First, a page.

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Whisky sommelier

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Whisky sommelier

Postby Chef! » Fri Nov 20, 2009 6:23 pm

How does one rate as a whisky sommelier? With wine both America and Europe offer in-depth courses and ratings.

Is there a course for whisky out there or means to get certified? Definitely have a lot to learn still but would eventually like to pursue such an avenue in the distant future.
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Re: Whisky sommelier

Postby Chef! » Fri Nov 20, 2009 6:58 pm

I suppose it would depend on the class. For example, CIA Greystone offers wine classes that can really teach every aspect of wine, help you develop your palate, help translate what your tastebuds experience and even expose you to very rare wines as part of the tuition. Good classes but you may or may not rate depending on what course you took and the criteria.

A sommelier rating on a resume simply means you're dedicated enough to get certified for your profession and you know a thing or two. In my experience it's certainly not a palate rating but definitely a passion-driven one that scores kuddos... Although I can think of more sommelier qualified front of the house workers that really impressed me over non-rated ones. One I can recall earned very high French and American marks, won a regional server of the year award, and could just about point-out what brand gloves the pickers used during harvest.

But in my industry it would simply be wallpaper.
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Re: Whisky sommelier

Postby Knolly » Sun Nov 22, 2009 11:32 am

Over the past few years my wife finished off her Sommelier diploma "in her spare time" (she works outside the food / wine industry for her day job).

Obviously she learned a ton (and ended up working part time at a wine store for a while), but more surprising was that I learned a huge amount as well. I never considered myself a huge wine fan (just beer and spirits!), but after participating in a lot of the tastings that she was doing, my enjoyment of wine started to really increase.

She took the ISG program (https://www.internationalsommelier.com/) and completed the sommelier diploma program. The ISG program seemed to focus quite a bit on restaurant planning and serving as well as the actual aspects of wine. The course material mainly covered wine, but they did receive basic knowledge on spirits; most of us here would have better general knowledge about whisky and other spirits that we enjoy, though they obviously covered spirits in a structured manner.

While doing the ISG program, she found out about another program called WSET (http://www.wset.co.uk/) which stands for Wine & Spirits Education Trust. The cool thing about WSET is that it - apparently - aims to be a little more global in its reach (whereas perhaps the ISG is a bit more N. American oriented - not in wine - but in course structure and relevance). Anyway that was the feeling that she got.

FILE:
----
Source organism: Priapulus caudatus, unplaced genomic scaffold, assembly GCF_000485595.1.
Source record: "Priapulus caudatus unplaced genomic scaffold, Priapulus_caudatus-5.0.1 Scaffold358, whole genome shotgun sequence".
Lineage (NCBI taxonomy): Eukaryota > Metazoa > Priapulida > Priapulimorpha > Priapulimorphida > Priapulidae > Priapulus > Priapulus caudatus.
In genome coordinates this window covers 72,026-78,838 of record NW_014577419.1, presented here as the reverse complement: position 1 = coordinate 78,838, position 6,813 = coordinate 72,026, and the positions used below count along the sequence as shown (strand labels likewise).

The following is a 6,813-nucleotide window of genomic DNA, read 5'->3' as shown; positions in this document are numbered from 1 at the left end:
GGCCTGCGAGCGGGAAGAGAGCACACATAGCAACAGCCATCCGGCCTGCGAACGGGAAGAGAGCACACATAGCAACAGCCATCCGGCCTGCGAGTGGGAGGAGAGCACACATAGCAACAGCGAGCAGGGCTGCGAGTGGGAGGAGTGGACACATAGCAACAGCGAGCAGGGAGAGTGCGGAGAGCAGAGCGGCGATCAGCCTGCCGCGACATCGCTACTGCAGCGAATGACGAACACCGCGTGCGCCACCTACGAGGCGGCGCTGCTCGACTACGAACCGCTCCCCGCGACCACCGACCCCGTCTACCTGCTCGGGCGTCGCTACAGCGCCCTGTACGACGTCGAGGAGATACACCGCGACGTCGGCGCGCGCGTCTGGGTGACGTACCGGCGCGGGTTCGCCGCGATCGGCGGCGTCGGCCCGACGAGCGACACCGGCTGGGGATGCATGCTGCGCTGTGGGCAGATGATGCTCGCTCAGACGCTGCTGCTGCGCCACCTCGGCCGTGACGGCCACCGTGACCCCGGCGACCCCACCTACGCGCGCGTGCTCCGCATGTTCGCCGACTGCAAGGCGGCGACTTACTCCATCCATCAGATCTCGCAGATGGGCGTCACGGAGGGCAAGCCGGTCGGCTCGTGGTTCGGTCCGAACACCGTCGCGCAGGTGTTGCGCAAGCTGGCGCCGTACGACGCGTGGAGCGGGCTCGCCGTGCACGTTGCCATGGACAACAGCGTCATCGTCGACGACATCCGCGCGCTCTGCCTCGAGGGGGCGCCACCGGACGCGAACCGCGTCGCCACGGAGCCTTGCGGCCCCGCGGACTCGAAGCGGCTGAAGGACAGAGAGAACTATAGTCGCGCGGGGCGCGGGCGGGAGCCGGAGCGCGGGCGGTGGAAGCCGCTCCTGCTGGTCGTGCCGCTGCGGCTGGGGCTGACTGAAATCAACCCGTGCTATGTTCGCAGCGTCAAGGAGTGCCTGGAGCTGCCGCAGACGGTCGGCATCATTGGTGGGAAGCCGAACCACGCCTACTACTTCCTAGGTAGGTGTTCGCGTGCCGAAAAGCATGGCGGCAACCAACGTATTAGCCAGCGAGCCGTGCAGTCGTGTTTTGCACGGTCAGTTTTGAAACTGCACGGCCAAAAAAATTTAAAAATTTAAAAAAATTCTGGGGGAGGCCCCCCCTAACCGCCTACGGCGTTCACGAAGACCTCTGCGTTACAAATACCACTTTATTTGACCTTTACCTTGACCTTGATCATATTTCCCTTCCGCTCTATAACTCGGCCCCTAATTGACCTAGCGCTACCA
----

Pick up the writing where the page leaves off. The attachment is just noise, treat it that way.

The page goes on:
Anyway - to get to my long overdue point - WSET offers courses in spirits. The other cool thing about WSET is that the courses are modular, so you can more or less take what interests you if you're just taking them for general knowledge. I'll probably take one or two of their spirits course just for general knowledge over the next year or two.

Hope that helps - cheers!
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Re: Whisky sommelier

Postby Chef! » Mon Nov 23, 2009 8:45 am

Thanks for posting this! I am fammiliar in the ISG program but not in the WSET program! I would be interested in their lvl2 spirit or lvl3 wine and spirit although this may be a bit of a deal breaker for me:

Please note that examinations for the qualification courses are only available at the London Wine & Spirit School in London Bridge and on limited dates in Manchester, Edinburgh and Birmingham.

I sent their admissions dept. an email to be sure. Will post here once I get an answer.
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Re: Whisky sommelier

Postby Chef! » Mon Nov 30, 2009 9:00 am

I got an answer from their admin dept. Apparently there are a number of schools near metropolitan areas in the US and Canada. You can either enroll for a classroom course or opt for the lesser expensive correspondence courses.

If you go the classroom route you get a more hands-on approach. If you enroll in the correspondence course it is cheaper but only because alcohol is not part of the tuition. You still also have to sit the final exam at the nearest school to pass.

I am planning on enrolling for their Spirits Professional class on Jan 16-17.
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Re: Whisky sommelier

Postby Knolly » Wed Dec 02, 2009 8:39 am

Chef! wrote:I got an answer from their admin dept. Apparently there are a number of schools near metropolitan areas in the US and Canada. You can either enroll for a classroom course or opt for the lesser expensive correspondence courses.

If you go the classroom route you get a more hands-on approach. If you enroll in the correspondence course it is cheaper but only because alcohol is not part of the tuition. You still also have to sit the final exam at the nearest school to pass.

I am planning on enrolling for their Spirits Professional class on Jan 16-17.


Awesome! My wife is planning on doing WSET as well: the classes and the organization apparently have a very good reputation. Should be interesting to see how it pans out for her; keep us up to date on how your classes are!

Cheers!
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